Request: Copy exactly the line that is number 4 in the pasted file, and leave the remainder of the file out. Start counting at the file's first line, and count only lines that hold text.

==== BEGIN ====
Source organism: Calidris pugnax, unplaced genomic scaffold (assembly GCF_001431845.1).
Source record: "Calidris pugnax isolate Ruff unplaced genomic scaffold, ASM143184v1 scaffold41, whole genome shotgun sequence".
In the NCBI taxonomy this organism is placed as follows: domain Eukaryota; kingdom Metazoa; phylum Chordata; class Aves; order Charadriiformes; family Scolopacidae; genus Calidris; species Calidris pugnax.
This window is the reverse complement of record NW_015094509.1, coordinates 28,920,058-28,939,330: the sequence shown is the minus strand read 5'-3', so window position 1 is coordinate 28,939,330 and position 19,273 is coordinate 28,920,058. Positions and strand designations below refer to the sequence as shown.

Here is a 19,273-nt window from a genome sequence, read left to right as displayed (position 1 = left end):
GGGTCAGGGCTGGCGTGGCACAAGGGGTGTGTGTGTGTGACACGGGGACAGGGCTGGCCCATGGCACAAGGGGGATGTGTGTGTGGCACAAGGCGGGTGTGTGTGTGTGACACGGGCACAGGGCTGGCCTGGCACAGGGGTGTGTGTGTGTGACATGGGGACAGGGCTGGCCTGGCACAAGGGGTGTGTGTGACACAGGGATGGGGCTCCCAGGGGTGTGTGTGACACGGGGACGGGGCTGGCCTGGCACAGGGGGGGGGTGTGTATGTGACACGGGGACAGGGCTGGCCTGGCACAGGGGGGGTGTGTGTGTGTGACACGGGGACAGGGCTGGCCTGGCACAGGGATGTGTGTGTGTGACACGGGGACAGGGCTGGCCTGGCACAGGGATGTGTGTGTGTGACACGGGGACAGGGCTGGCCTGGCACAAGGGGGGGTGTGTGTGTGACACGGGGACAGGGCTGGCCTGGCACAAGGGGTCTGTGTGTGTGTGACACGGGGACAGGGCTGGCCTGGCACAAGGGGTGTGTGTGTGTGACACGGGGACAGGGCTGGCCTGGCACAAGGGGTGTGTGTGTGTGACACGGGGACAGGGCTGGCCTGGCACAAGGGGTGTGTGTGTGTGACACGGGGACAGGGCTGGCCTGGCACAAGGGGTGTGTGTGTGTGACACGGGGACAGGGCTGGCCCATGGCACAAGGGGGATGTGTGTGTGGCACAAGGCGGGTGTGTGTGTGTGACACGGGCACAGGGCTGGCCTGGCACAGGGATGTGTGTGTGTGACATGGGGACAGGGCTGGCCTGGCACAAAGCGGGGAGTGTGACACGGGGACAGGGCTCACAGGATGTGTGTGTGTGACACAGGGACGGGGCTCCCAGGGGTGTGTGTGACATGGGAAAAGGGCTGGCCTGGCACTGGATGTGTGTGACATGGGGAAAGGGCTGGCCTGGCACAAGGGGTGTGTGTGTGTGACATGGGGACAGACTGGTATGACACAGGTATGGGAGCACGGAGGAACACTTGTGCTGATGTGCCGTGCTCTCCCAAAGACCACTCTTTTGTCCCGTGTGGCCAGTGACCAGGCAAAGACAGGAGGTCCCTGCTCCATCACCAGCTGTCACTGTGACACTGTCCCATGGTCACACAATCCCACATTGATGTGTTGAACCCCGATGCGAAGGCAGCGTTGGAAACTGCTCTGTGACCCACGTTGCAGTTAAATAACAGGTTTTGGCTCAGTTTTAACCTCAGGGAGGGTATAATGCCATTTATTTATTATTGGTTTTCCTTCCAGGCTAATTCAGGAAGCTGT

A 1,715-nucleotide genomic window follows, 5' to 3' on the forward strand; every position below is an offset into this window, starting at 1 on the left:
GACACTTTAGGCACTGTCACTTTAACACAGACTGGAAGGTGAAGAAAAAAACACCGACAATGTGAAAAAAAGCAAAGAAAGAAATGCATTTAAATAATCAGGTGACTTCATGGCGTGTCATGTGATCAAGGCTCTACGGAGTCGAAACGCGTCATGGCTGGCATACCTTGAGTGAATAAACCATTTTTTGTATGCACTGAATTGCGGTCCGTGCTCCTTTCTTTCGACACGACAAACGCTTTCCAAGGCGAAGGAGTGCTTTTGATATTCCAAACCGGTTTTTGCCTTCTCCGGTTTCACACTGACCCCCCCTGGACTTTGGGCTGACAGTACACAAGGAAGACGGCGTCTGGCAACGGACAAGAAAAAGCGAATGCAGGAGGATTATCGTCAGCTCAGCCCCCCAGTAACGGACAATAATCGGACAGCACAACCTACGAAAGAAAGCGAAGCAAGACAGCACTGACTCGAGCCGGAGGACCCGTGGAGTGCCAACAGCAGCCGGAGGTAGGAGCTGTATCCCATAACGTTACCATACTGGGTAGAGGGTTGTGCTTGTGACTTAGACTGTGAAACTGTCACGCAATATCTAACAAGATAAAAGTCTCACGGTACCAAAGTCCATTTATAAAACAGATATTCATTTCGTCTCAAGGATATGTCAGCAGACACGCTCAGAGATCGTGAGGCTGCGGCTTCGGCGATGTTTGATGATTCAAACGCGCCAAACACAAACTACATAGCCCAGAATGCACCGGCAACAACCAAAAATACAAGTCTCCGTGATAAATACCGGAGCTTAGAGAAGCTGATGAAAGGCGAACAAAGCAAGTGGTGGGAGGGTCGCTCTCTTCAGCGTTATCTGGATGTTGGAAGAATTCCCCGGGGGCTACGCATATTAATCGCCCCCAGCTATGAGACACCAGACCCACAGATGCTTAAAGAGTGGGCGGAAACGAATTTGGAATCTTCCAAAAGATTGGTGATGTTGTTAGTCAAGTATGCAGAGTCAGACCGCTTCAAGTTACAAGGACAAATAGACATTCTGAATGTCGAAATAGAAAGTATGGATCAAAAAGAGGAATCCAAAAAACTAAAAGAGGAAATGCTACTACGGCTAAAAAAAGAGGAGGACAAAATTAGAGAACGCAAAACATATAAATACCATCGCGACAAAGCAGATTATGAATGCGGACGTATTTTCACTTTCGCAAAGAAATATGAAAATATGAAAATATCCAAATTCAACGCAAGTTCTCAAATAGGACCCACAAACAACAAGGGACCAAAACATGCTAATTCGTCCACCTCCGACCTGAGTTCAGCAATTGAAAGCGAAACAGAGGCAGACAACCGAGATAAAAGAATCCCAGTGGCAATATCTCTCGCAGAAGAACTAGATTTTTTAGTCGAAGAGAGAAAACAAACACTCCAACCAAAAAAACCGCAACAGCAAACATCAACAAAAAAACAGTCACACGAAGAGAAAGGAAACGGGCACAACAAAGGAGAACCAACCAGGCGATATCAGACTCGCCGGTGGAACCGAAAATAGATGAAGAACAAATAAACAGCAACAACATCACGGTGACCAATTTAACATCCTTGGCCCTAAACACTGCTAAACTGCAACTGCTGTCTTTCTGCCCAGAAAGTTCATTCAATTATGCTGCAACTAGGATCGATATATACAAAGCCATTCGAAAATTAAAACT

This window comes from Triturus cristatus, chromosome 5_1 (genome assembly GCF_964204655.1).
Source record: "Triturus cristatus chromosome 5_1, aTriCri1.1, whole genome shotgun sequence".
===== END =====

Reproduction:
This window is the reverse complement of record NW_015094509.1, coordinates 28,920,058-28,939,330: the sequence shown is the minus strand read 5'-3', so window position 1 is coordinate 28,939,330 and position 19,273 is coordinate 28,920,058. Positions and strand designations below refer to the sequence as shown.